Ruminating, involving ruminants.


Some thoughts on my former too-extreme version of this project and some speculation on how we’ll adapt this year:

When I faced down actually doing this I found I had to change some major ways I had interacted with food for most of my adult life. At times this was awesome, and created a sense of connection, ritual, and deep gratitude. At other times it was fussy, annoying and exhausting. My first attempt actually was immediately set back by a bad flu that left me unable to do the planning and preparation that make this work. Green tea and raw fish, my go-to for any illness, were too much of a draw and I didn’t have the resources and community to find alternatives. Of course, I also hadn’t really told anyone about my project. I had this idea that if I tried it and no one knew, success or failure would be dependent on myself only, instead of peer pressure or a need to meet expectations. Also I was stupid scared.

…Unfortunately, this is the kind of thing you need buddies for. So my first try failed immediately.

I got back on the horse and after some serious caffeine and grain withdrawals I actually got into a rhythm that worked. It worked so well, I went ahead and kept it going. Then life got complex. In a very large way. I became the guardian of a kid. So for a while this project, and my plan to phase all the way into it by January to do a whole year, got put on the back burner. But the kid, being a rockstar, is not an obstacle to pulling this off at all. And as the stores of dry beans, winter squash, Jerusalem artichokes and potatoes piled up in the kitchen and cabinets I began to really want to not miss this chance. Ironically, one of my initial thoughts about this project was that I should do it now, even though I don’t have as much land as hopefully I will have one day, or as many animals, because if I had a kid it would be much harder. Well. Never say these things where the universe might hear you. What it means for us is that our household will probably not be 100% local. I am a cruel mother who makes her child shovel goat poop on a near daily basis, but I am not so unkind as to ban Nutella. Since I will be eating 100% locally, and we eat together, this will be a journey for her as well. Maybe I’ll even con her into writing about it a bit.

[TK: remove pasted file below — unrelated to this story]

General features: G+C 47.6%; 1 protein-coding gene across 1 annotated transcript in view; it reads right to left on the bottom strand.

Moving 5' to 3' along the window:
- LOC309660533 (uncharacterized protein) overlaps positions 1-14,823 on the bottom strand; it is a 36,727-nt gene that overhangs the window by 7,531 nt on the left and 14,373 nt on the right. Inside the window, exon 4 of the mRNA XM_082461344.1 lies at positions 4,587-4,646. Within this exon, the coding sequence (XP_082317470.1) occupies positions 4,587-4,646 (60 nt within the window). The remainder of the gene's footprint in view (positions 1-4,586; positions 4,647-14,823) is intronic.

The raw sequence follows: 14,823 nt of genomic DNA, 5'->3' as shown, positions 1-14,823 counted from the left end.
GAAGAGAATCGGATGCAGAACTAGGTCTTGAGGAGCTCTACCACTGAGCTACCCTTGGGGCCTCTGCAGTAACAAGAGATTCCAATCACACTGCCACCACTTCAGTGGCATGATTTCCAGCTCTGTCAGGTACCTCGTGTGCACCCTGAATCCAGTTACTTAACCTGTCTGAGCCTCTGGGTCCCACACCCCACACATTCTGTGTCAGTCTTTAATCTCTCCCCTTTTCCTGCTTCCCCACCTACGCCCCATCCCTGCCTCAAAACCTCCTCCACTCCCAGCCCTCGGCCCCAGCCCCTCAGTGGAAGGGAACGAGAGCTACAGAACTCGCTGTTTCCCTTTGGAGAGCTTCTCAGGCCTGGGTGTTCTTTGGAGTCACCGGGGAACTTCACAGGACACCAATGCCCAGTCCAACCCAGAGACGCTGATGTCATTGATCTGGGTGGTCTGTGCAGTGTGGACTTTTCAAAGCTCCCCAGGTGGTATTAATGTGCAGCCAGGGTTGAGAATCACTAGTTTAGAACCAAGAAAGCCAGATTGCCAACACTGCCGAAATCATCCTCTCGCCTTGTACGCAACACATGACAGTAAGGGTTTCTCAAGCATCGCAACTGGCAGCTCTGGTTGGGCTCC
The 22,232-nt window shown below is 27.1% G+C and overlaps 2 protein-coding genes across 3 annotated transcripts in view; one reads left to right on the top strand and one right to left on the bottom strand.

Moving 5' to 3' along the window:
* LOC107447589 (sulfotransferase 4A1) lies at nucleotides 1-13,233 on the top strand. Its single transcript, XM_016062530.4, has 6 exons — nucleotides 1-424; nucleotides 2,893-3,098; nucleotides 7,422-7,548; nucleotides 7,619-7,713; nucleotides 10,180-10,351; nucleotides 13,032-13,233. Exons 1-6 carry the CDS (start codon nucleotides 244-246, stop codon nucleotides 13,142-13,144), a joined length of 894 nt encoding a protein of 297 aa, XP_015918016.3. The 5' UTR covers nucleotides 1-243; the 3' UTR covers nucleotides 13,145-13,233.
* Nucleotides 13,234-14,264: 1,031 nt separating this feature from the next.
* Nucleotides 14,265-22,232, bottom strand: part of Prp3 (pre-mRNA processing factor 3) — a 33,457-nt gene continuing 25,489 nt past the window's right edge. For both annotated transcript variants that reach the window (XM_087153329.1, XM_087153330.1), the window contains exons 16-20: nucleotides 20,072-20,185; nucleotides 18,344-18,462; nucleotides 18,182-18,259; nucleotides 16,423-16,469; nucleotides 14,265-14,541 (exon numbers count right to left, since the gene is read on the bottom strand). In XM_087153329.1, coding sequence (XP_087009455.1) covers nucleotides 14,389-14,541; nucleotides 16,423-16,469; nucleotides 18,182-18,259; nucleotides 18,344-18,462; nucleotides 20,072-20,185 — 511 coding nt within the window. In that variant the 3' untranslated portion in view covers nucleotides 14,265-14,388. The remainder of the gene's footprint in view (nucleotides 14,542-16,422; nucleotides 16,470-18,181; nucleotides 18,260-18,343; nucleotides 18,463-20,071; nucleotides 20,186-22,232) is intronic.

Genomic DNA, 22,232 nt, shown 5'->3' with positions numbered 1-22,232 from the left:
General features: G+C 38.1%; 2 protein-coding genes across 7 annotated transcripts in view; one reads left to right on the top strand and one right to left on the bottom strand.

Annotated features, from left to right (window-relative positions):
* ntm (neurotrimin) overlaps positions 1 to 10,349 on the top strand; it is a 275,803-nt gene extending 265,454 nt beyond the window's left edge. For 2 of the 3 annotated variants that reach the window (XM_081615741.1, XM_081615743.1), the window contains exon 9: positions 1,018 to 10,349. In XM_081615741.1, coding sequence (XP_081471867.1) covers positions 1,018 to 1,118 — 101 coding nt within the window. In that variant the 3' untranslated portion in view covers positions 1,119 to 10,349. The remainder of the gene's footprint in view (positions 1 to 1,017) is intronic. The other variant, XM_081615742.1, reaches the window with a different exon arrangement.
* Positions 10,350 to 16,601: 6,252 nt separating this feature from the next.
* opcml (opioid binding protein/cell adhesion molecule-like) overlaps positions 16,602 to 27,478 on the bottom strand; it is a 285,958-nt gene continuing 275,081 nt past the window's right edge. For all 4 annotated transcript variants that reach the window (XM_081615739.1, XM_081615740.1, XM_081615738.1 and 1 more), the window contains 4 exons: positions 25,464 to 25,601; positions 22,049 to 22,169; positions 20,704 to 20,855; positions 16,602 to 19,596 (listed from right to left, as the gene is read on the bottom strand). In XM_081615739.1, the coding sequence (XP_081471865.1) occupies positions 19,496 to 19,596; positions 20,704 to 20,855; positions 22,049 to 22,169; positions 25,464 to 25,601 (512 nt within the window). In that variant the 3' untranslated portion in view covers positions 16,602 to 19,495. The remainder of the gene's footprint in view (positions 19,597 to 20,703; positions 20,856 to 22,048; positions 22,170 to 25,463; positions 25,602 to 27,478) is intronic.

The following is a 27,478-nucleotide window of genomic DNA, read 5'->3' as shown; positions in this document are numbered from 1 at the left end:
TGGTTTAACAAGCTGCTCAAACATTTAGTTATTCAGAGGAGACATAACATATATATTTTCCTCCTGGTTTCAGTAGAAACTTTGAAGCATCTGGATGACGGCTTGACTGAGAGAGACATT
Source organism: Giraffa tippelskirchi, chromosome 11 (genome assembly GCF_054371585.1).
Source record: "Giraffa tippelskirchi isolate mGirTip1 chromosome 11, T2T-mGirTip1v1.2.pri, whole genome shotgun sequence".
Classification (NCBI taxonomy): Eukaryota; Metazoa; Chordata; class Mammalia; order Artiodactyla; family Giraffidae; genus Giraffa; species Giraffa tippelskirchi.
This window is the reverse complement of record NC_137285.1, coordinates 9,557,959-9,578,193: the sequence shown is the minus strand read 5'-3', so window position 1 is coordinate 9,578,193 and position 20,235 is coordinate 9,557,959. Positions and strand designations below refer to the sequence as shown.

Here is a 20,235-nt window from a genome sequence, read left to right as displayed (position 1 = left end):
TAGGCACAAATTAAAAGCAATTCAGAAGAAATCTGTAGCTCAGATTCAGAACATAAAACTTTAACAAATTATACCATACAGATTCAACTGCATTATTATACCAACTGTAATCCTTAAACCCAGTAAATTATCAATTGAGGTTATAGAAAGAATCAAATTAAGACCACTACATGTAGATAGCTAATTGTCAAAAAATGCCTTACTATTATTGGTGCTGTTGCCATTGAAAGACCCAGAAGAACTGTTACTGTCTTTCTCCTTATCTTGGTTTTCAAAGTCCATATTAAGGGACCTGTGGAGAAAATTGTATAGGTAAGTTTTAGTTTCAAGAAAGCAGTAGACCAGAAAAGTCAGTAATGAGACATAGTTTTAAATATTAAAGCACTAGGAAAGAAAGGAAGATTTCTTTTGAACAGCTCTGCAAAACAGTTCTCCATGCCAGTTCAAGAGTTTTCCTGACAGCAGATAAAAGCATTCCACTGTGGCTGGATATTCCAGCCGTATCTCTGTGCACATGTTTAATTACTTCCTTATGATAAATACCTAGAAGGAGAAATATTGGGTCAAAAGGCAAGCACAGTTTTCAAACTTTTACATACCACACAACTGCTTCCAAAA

We’ll be eating from the whole county, and while we’ll try to focus on trade, foraging, and growing our own, we will use money when its appropriate. I went a month without cooking oil because, while I knew farmers made olive oil inland, I didn’t know any of them well enough to ask to barter. I also was too shy and too embarrassed by my own audacity to tell people about what I was doing and ask for help. Sarah does not have this problem. Outreach will be the least of our worries, and hopefully we’ll avoid some of the things that made it physically tough on me the first time around.

In which I discuss food and my body in potentially gross ways:

I work a lot. Between the plants, the animals, the kids, volunteers, restaurants, cafeterias, planning and maintenance I have a lot of moving parts going at any given point. Confessing some bad habits, I have been a habitual breakfast skipper. Eating in the morning has made me violently nauseous since puberty, no doubt my uterus’s vengeance for managing to have a kid without her, since it seems to fluctuate with my cycle. I have had coffee with milk and called it a meal for basically my whole adult life, excepting a few years of veganism. Yes, this is shameful. And then I start working, and between every need that all these things have, its like getting sucked into a quickly moving stream. Usually when it spits me out the day has passed, and I’m starving. So I eat a shocking amount of food and pass out. Not the healthiest of patterns! I’m young, active, and have a fast metabolism. I can go through food in a serious way, and I’m pretty much always hungry. But my patterns of eating haven’t always been that aware or self-loving.

This project forced me to change that. I still started the day with tea, made from lavender and mint from my garden, but I found that I had to eat something in the morning or in the evening I wouldn’t have the energy left for cooking everything from scratch and what should be a blissful, cozy process would become a death match between my calorie deprived brain versus the stove.

I also had to plan. I had to make extra food at dinner and save it for lunch the next day, I had to think about things far in advance, and re-learn the skills that were second nature to all our grandmas, like remembering to put beans in to soak before bed. I’ve never been that much of a cook or very domestic- I’m great with mud and tools, not so much with the kitchen. I now have infinitely more respect for the work that it takes.

There is a reason why traditional farms had cooks! After the work outside all day, there is a whole new day of work to be done inside: shelling beans, sterilizing jars, slicing veggies for the dehydrator, minding the various cultures. I felt a very serious need for a housewife. And also a sort of shame about my attitude about that work up to that point. I had rejected traditional gender roles so much in my life that I had internalized some negative crap. Which I had to get right over, since when I came in muddy and bruised and tired I had to basically get cleaned up and go back to work.

My body adapted in some interesting ways. My digestion went into hyperdrive. My stomach is now basically an incinerator- I could get nutrients out of eating brick, seriously. Getting rid of wheat had a huge effect on me. I felt more alert, my sex drive went way up, and my skin got clearer. Raw goat dairy, I found, didn’t give me the stomach ache that pasteurized cow milk always had.

I had a serious protein issue, however.